Saturday, July 13, 2013

Writing Exercises

Dear Ashley,

I promised you a blog post about Goddard as soon as I returned, and I'm sorry I'm only just getting around to it. I've been busy- but I bought a car! I get to pick it up on Monday, and now when you're home visiting I don't have to work around Ben's schedule too to come and see you!

Anyway, Goddard.
I had so much fun- it was really great. I was nervous going in, but I got there and everyone in my G1 group (G1 because we're first semester Graduate students) was super friendly and awesome, and all of the staff and other students were as well. Everything was really nice- for a group of writers that was the only adjective that we could come up with to describe everything about Goddard- it's nice.

Jane Wohl is my adviser, and she's great. She's mostly a poet, but she also writes fiction, which is good because I'll never be a poet. She made us do poetry exercises at one of our group advising sessions, and mine were horrific. Here's an example of a lune (3 words, 5 words, 3 words) that I wrote:

Planted in egg
Cartons, like you're supposed to.
Dead tomatoes again.

or this one, (gardening was the theme I picked because I was worrying about my tomatoes. They are, in fact, dead.)

Forgot to spray
soap before we planted seeds.
Strawberry bugs, forever.

The workshops that I got the most out of were Reiko's. She's awesome, and I really want her to be my second adviser. I'd like to keep Jane for the first year, and develop a first draft of the novel, and then have Reiko rip it apart and make it better.

Her character exercise is like, the best thing in the world.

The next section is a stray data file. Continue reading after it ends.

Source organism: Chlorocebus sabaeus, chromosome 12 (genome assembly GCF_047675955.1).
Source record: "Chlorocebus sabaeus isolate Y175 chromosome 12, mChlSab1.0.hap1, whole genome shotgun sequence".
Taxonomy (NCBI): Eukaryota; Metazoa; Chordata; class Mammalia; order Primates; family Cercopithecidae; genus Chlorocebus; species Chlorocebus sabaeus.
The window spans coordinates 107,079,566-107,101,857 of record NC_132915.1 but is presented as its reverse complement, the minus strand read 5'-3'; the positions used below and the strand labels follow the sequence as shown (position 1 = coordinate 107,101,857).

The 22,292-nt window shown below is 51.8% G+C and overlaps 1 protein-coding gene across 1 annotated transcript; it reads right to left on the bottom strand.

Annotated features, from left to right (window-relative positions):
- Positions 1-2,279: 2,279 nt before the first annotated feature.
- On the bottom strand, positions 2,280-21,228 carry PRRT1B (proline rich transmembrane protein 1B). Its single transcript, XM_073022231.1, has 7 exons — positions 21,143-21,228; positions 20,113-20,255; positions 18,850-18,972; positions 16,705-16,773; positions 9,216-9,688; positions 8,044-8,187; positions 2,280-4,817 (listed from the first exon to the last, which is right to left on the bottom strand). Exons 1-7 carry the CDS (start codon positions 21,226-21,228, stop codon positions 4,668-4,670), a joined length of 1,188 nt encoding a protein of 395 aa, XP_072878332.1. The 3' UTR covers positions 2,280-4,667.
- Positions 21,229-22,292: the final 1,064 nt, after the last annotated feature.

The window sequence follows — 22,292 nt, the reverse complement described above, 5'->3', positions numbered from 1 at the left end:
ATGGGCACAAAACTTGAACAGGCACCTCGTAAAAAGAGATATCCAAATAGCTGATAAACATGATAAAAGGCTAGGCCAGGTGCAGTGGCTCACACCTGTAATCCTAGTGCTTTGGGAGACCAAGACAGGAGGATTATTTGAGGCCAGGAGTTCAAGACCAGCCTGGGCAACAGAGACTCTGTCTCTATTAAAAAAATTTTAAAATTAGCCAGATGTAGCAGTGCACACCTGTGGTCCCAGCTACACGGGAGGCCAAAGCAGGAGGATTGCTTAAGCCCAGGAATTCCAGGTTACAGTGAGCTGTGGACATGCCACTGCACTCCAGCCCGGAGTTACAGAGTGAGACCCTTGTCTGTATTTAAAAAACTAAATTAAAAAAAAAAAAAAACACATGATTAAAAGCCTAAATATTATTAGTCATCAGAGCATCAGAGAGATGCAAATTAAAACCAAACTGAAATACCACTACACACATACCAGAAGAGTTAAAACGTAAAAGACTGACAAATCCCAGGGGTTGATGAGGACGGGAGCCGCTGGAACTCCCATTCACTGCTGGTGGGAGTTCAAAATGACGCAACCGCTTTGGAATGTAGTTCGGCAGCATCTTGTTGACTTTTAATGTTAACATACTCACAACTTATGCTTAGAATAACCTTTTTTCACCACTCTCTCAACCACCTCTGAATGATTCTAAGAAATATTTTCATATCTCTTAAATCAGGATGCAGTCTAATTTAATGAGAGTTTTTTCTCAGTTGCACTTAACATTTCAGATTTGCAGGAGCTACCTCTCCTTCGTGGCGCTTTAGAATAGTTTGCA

Pick a character. Do a whole page word cloud of things that describe them, without really thinking about it. Just write down everything. Oh, and leave enough space around your words.

Now, put a square around things that could change. Example: Insecure
Put a circle around things that are/could be a secret. My example: Dyslexic
Put a triangle around their strengths. Ex: Loyal
Put a squiggly cloud around their fears: Ex: Uneducated

So really, what your character wants is to overcome their fears and change. It was super helpful to me to write it all out, because I realized that my plot was in fears that I didn't necessarily know that my characters had.

What makes it even easier to plot it all out is to break the word cloud down into four questions.

1)What are their fears?
2) What are the qualities that create each fear?
3)What is the action each fear prompts?
4)Why is it important to the plot?

Another exercise that she gave us in that workshop was to take your character, and put them in an emotionally charged situation.
Then put them in a place where things will change.
Have them notice something that only that character would notice (you can learn a lot about your character doing this)
And put something in their hand (physically or metaphorically and ideally something that will work against them achieving what they want to in this scene)

Then free write and see where it goes.

I haven't tried this one yet, but it seems like it will be a good one.

I have to get ready to go to work now, but in my next post I'll write out the plot exercises that we did in Reiko's workshop called The Scene Doctor. I totally figured out what was wrong with my opening scene. Now I just have to find time to write the thing again and make it better.

Off to serve people drinks now.


PS- You should totally get a kitten. I vote yes.